In 1912 F. Rintelen declared that Giotto did not paint the story of St. Francis. Critics quickly polarized into Giotto and non-Giotto camps, and the debate began. Those who attributed the works to Giotto cited their obvious Giottesque character and the centuries-old tradition that associated them with the artist. The non-Giotto critics listed numerous stylistic discrepancies between the St. Francis cycle and the Arena Chapel frescoes, which, they declared, were too fundamental to be explained by the time span that separated them. Most of the non-Giotto critics looked to the scenes depicting the Old and New Testaments for evidence of Giotto's hand, though most of these scenes are in poor condition, making stylistic judgments difficult.

The story of St. Francis has been subjected to close physical examination, including an elaborate analysis of the fresco method employed. Similar analyses continue on those frescoes universally accepted as by Giotto. A comparison with some of the Arena Chapel frescoes revealed differences in the fresco method employed in Assisi and in Padua, which would seem to support the non-Giotto viewpoint, although it is too sketchy to be conclusive.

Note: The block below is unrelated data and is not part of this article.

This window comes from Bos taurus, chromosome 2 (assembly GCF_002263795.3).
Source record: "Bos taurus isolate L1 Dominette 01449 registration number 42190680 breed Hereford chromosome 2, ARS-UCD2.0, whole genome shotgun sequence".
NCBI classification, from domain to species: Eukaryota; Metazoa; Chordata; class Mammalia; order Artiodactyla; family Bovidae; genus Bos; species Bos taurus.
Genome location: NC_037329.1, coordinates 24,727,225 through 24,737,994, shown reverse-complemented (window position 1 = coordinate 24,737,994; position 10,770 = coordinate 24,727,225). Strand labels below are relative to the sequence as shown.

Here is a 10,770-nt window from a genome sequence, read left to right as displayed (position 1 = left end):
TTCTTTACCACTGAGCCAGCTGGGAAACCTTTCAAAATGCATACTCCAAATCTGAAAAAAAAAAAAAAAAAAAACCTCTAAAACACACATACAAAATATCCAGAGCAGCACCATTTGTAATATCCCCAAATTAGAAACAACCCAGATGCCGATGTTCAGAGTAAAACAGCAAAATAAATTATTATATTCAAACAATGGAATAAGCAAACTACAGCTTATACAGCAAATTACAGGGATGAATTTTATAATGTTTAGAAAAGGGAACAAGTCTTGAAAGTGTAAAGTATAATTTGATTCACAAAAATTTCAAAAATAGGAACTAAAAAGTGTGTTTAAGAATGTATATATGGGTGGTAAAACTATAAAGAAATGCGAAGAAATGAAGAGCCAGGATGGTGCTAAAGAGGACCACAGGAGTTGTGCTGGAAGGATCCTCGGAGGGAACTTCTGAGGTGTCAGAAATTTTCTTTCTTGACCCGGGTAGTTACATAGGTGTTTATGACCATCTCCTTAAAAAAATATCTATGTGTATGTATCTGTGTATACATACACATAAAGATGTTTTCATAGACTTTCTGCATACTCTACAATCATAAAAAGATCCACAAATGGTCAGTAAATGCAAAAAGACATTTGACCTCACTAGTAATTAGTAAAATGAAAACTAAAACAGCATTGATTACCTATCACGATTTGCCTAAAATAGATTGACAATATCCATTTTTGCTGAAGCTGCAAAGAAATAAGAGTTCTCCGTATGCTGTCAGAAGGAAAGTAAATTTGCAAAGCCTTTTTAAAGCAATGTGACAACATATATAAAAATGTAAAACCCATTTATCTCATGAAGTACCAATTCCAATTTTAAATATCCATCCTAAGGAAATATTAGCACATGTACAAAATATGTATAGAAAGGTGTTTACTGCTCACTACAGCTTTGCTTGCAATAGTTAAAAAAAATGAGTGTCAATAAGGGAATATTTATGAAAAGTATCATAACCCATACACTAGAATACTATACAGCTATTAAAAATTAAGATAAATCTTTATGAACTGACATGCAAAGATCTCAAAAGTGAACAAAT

Among those who attribute the St. Francis cycle to Giotto, there is general agreement that St. Francis Honored by a Simpleton and the scenes on the left wall in the bay nearest the crossing are not by Giotto but by his contemporary, the St. Cecilia Master. There is, furthermore, general agreement that Giotto's role in the St. Francis cycle was that of a master supervising a large shop of assistants. This may explain some of the stylistic discrepancies noted by the non-Giotto critics. Among the other paintings in S. Francesco commonly associated with Giotto's name are the story of Isaac, the story of Joseph, the Lamentation over Christ, the Resurrection, and the Church Doctors in the vaults of the first bay.